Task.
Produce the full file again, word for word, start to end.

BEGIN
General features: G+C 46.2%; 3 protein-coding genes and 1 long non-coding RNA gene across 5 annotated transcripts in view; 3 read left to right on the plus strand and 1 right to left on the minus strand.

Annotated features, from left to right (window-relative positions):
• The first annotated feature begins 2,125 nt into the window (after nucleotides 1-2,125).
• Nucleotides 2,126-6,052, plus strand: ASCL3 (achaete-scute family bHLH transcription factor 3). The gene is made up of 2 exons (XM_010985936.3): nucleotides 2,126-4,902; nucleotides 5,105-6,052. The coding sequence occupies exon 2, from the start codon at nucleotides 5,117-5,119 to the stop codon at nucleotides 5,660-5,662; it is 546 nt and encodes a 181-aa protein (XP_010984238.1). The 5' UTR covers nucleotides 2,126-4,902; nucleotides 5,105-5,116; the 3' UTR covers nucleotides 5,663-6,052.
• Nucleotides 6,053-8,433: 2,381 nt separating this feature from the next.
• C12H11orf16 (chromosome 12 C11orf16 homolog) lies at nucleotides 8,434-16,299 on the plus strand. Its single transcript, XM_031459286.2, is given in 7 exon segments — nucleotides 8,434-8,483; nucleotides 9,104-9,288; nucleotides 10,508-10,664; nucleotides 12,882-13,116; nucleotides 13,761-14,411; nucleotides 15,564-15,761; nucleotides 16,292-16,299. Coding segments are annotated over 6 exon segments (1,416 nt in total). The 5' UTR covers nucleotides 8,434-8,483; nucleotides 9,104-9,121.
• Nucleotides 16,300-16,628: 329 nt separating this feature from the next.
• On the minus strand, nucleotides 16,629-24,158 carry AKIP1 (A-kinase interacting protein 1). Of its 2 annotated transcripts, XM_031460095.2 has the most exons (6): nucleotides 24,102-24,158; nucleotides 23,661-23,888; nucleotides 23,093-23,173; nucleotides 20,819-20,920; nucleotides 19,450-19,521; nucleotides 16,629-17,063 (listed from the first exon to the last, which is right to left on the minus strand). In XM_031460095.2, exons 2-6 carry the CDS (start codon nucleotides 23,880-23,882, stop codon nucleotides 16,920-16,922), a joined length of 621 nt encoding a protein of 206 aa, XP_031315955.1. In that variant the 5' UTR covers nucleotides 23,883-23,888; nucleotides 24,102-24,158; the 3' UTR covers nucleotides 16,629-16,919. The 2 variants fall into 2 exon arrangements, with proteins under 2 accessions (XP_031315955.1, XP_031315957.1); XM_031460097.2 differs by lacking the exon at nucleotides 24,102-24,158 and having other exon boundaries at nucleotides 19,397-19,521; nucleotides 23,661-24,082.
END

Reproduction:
General features: G+C 46.2%; 3 protein-coding genes and 1 long non-coding RNA gene across 5 annotated transcripts in view; 3 read left to right on the plus strand and 1 right to left on the minus strand.

Annotated features, from left to right (window-relative positions):
• The first annotated feature begins 2,125 nt into the window (after nucleotides 1-2,125).
• Nucleotides 2,126-6,052, plus strand: ASCL3 (achaete-scute family bHLH transcription factor 3). The gene is made up of 2 exons (XM_010985936.3): nucleotides 2,126-4,902; nucleotides 5,105-6,052. The coding sequence occupies exon 2, from the start codon at nucleotides 5,117-5,119 to the stop codon at nucleotides 5,660-5,662; it is 546 nt and encodes a 181-aa protein (XP_010984238.1). The 5' UTR covers nucleotides 2,126-4,902; nucleotides 5,105-5,116; the 3' UTR covers nucleotides 5,663-6,052.
• Nucleotides 6,053-8,433: 2,381 nt separating this feature from the next.
• C12H11orf16 (chromosome 12 C11orf16 homolog) lies at nucleotides 8,434-16,299 on the plus strand. Its single transcript, XM_031459286.2, is given in 7 exon segments — nucleotides 8,434-8,483; nucleotides 9,104-9,288; nucleotides 10,508-10,664; nucleotides 12,882-13,116; nucleotides 13,761-14,411; nucleotides 15,564-15,761; nucleotides 16,292-16,299. Coding segments are annotated over 6 exon segments (1,416 nt in total). The 5' UTR covers nucleotides 8,434-8,483; nucleotides 9,104-9,121.
• Nucleotides 16,300-16,628: 329 nt separating this feature from the next.
• On the minus strand, nucleotides 16,629-24,158 carry AKIP1 (A-kinase interacting protein 1). Of its 2 annotated transcripts, XM_031460095.2 has the most exons (6): nucleotides 24,102-24,158; nucleotides 23,661-23,888; nucleotides 23,093-23,173; nucleotides 20,819-20,920; nucleotides 19,450-19,521; nucleotides 16,629-17,063 (listed from the first exon to the last, which is right to left on the minus strand). In XM_031460095.2, exons 2-6 carry the CDS (start codon nucleotides 23,880-23,882, stop codon nucleotides 16,920-16,922), a joined length of 621 nt encoding a protein of 206 aa, XP_031315955.1. In that variant the 5' UTR covers nucleotides 23,883-23,888; nucleotides 24,102-24,158; the 3' UTR covers nucleotides 16,629-16,919. The 2 variants fall into 2 exon arrangements, with proteins under 2 accessions (XP_031315955.1, XP_031315957.1); XM_031460097.2 differs by lacking the exon at nucleotides 24,102-24,158 and having other exon boundaries at nucleotides 19,397-19,521; nucleotides 23,661-24,082.